The Nissan GT-R busted onto the automotive scene exactly three years ago at the 2007 Tokyo Motor Show. It was Nissan's return to the high-performance market and their answer to the Porsche 911 Turbo. It boasted performance equal (and sometimes more) to cars costing twice as much. In the past three years, it's proven itself to be one of the fastest production cars around any racetrack.
Nissan fans that waited anxiously for the car flocked to the new R35 GT-R and the car made new fans where the old R32, R33 and R34 Skyline GT-Rs were never released. It was loaded with state of the art technology that Nissan's Chief Vehicle Engineer Kazutoshi Mizuno proudly says something in the nature of "we've done everything you can possibly do to make it fast and nothing else should be done to it".
Thus tuning the R35 was thought to be an unwavering challenge and the entire car would be an absolute black box, which turned out to be true - to a point. We heard nightmares about the car going nuts after attempting to tune the ECU, cars going off course because they installed an aftermarket suspension system and cars coming out of a tuning shop actually going slower than stock.
But there are always exceptions in this world. There is never a code that cannot be deciphered, a map that cannot be read and a box that cannot be opened. In this case, our Doctor Robert Langdon is Michizo Niikura of Mine's.
Niikura has been tinkering with Nissan's for more than 20 years and he has become one of the top respected GT-R tuners in the world. The Yokusuka tuner's signature pearl white R32 to R34 GT-Rs are all over YouTube (go ahead, search for them now) and have become legendary everywhere around the world.
Mine's was one of the first tuners to get their hands on the R35 when the car first came out in late 2007. Surprisingly they already had parts and a demo car displayed a month later at the 2008 Tokyo Auto Salon in January. When they were done playing with it in Japan, they sent the car over to GTChannel.com in Los Angeles to shoot videos stateside.
Going back to the GT-R being a car not suited for tuning, Niikura and his team were well aware of this concept behind the car. But it didn't faze him because Mine's own concept has always been to enhance the natural characteristics of the stock car and not just adding crazy features. So if Nissan was skeptical about aftermarket tuning, why not just concentrate on improving what Nissan had already done?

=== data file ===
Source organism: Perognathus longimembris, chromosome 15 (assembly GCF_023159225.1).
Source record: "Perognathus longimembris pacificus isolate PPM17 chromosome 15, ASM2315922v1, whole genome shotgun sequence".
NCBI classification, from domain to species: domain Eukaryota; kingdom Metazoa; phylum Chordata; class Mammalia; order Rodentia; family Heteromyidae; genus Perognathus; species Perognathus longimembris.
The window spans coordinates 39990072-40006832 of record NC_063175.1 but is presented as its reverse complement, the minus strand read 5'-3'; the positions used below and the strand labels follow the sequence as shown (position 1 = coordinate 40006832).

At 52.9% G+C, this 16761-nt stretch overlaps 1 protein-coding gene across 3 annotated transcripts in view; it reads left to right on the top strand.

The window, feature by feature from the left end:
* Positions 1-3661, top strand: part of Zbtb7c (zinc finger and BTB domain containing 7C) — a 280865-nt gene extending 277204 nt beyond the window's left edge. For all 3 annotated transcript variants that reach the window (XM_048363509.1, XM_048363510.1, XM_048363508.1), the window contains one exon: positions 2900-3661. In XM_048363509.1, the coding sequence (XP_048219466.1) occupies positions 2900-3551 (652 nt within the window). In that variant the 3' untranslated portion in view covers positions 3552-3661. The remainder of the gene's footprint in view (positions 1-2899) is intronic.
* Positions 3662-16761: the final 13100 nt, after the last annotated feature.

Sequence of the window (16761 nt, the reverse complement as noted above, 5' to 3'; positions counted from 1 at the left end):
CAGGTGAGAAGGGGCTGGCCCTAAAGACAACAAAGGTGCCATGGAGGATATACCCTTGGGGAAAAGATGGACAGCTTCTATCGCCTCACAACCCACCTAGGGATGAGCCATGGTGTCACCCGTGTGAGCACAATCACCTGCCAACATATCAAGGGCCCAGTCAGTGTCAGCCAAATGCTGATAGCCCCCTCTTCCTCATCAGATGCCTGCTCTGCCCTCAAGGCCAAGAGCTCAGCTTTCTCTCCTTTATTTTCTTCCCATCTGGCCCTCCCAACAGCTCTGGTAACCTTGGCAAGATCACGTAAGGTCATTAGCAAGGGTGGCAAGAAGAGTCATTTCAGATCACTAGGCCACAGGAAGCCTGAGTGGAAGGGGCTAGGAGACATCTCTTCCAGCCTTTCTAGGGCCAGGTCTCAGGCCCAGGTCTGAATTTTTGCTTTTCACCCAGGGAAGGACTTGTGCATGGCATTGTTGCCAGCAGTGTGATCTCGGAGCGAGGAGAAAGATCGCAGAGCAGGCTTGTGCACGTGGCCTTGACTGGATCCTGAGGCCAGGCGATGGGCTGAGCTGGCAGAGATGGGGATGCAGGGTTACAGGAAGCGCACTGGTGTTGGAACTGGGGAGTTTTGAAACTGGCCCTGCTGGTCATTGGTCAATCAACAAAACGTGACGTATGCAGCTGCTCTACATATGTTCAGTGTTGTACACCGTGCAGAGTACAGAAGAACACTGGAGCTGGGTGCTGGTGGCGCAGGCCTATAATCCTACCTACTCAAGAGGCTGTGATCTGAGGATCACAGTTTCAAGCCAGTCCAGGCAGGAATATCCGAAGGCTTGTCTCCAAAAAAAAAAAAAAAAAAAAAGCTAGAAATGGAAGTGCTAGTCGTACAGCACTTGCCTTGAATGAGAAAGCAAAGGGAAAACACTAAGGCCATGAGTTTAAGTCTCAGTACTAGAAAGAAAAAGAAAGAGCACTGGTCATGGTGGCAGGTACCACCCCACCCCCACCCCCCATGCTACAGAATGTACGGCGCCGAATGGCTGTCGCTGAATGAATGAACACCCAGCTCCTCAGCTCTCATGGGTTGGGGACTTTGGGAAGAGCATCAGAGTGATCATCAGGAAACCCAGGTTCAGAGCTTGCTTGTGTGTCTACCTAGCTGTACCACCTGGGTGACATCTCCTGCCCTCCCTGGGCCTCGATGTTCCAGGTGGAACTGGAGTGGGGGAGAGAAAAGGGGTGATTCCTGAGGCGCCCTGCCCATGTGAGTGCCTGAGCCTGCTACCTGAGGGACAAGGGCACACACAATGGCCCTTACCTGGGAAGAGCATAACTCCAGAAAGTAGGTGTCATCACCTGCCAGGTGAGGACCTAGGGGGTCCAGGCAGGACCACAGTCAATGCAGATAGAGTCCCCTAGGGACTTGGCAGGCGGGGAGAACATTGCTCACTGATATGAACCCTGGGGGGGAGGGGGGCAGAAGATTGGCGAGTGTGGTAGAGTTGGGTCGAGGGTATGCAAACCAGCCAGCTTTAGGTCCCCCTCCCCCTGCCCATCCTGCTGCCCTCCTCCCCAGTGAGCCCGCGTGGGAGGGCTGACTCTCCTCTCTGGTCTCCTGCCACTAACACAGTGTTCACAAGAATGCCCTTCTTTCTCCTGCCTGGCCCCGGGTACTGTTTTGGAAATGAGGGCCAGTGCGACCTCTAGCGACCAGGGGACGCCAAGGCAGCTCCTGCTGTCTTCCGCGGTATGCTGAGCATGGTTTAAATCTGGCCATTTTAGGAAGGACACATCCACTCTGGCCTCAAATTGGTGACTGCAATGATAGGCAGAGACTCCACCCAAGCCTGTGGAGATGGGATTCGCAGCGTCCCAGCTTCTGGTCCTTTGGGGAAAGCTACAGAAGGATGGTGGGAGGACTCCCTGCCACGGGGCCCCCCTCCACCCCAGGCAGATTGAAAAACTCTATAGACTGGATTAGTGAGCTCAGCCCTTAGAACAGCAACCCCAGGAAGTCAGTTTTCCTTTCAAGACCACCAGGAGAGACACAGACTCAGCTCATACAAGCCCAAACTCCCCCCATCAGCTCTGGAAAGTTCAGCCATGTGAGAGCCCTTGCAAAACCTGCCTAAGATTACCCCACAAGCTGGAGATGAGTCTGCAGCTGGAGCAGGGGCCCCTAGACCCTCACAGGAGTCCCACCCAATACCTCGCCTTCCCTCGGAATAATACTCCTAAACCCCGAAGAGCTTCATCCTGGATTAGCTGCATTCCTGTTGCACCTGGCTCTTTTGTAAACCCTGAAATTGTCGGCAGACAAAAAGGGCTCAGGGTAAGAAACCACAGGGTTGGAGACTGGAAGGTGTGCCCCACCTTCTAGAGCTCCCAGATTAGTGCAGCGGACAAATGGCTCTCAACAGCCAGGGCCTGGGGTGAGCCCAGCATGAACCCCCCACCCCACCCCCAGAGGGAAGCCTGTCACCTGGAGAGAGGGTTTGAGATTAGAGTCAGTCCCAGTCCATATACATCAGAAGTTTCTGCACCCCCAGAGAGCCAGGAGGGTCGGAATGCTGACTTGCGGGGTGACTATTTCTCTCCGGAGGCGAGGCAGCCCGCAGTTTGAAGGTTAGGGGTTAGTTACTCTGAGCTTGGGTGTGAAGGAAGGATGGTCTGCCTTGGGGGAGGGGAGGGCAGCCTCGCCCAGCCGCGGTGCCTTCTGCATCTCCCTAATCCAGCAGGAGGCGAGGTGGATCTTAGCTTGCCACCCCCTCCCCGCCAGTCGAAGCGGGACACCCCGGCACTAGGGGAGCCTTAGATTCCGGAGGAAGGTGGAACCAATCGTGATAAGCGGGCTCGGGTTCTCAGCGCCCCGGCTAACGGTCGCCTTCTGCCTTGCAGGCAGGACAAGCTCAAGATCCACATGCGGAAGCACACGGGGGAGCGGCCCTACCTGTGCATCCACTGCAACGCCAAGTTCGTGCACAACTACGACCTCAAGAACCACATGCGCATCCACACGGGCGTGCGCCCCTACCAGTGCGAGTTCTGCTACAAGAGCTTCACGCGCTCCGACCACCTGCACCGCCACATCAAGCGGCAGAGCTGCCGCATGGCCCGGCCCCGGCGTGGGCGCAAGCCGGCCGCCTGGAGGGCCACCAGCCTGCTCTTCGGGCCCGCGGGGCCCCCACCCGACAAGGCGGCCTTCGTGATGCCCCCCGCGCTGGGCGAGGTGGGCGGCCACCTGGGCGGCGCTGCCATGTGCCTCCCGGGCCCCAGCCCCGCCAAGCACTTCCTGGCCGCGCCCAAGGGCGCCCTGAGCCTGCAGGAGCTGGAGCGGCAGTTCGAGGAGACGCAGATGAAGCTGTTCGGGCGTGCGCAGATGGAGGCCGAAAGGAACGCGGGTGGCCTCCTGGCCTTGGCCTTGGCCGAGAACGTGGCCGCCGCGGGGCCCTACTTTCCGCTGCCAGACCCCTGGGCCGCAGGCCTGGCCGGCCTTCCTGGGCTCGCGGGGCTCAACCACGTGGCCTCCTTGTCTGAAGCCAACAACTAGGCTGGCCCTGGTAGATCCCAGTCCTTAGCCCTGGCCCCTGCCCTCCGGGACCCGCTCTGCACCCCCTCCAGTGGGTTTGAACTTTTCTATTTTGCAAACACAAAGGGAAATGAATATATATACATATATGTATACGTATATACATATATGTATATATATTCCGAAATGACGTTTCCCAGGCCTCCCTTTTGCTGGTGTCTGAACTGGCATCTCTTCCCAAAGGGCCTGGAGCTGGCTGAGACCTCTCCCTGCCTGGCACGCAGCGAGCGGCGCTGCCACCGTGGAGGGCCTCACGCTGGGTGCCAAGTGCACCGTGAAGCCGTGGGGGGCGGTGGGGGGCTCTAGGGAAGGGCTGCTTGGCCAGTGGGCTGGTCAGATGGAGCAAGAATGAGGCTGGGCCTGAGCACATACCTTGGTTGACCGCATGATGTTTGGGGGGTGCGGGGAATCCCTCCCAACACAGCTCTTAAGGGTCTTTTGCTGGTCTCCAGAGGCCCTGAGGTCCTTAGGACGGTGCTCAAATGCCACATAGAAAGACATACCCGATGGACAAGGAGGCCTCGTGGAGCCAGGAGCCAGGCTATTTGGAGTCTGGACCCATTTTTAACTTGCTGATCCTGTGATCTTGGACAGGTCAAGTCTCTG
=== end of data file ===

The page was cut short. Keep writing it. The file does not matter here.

For example: if you change the shape of the front fender and rear wing it may slow down the vehicle. Mine's choice was to leave the shape as it was. However, Mine's changed the material of the front lip spoiler, front grill, front canards and rear wing to carbon-fiber to make it lighter. The intake duct covers and the roof antenna for the GPS are also carbon. As you can see intricate details go into the goal of making a lighter and faster car.
Mine's carefully chose what they wanted to do to improve the overall performance of the GT-R. The ECU was something Mine's specializes in and once they cracked it, they took full advantage of it by increasing performance and improving engine response. The engine itself is stock but covered underneath a black carbon engine cover. The air filter is Mine's VX Air filter. A new lightweight titanium exhaust system was added to compliment the increased outage from the new settings from the ECU. Now there's 550bhp at 6400rpm from 480bhp at 6400rpm stock.
Despite being blistering fast, the Mine's GT-R is very drivable and gentle on the streets. That's until you step on the gas. It rockets out like a rollercoaster, recording only 3.0 seconds to get up to 60mph and puts most cars to shame on the 1/4 mile marking 11.1 seconds.
Mine's coilovers are manufactured by Eibach to improve the handling and minimize understeer. The lower stance with the combination of the Bridgestone Potenzas makes turning much quicker.
The Mine's GT-R with everything included costs about $150K. But since the US got the short end of the stick once again and doesn't have the über GT-R - the 2 seat GT-R SpecV from Nissan dealers here - the Mine's GT-R is probably the closest thing you can get.
How Do I Get There?
Driving (approx. time: 1:30):
1) Take Metropolitan Expressway Wangan Line towards Yokohama.
2) Take the Yokohama Yokosuka Highway; stay on the left-hand lane and take the Kinugasa IC exit towards Miura.
3) Go to the right side towards 'Miura Jukan Toll Road' and go until you arrive at the Route 134 intersection.
4) Turn right and you will see the 7-Eleven on your right and Mine's is next door.
From JR Tokyo Station:
1) Take the JR Tokaido Line towards Atami to JR Yokohama Station.
2) From Yokohama Station, take the Keikyu Line Limited Express to Misakiguchi station. Better bring a book or your iPod because from here it's still a 50 minute ride.
3) After you arrive at Misakiguchi station, you will need to take a cab to Mine's. If you try to hike it you'll get lost in the woods, so be prepared. Just tell the cab driver you want to go to Mine's on Route 134 or show them this:
5-7-25. Good luck!
2009 Nissan GT-R R35
Owner Mine's Japan
Hometown Yokosuka, Japan
Gt-R Master Tuner
Engine 3.8L VR38DETT; Mine's carbon engine cover, carbon radiator shroud, Silence VX Pro Titan II exhaust, Super Catalyzer and VX air filter
Engine Management Mine's VX ROM ECU
Power 550bhp at 6400rpm; 28.6kg/m at 7,000rpm
Suspension Mine's ESTA Full Spec suspension with Eibach springs; stabilizer bars
Brakes Mine's 400mm front/rear big brake rotors and brake lines; Pagid brake pads
Wheels & Tires 20x10 Volk Racing G2 wheels (+30 f/+15 r); Bridgestone Potenza 255/40R20 and 285/35R20 tires
Exterior Mine's front lip spoiler, front grill, front canards, rear wing, intake duct covers, tail lamp illumination kit, rear wing cover, rear bumper cover, carbon hood, carbon mirror surround and carbon-fiber roof antenna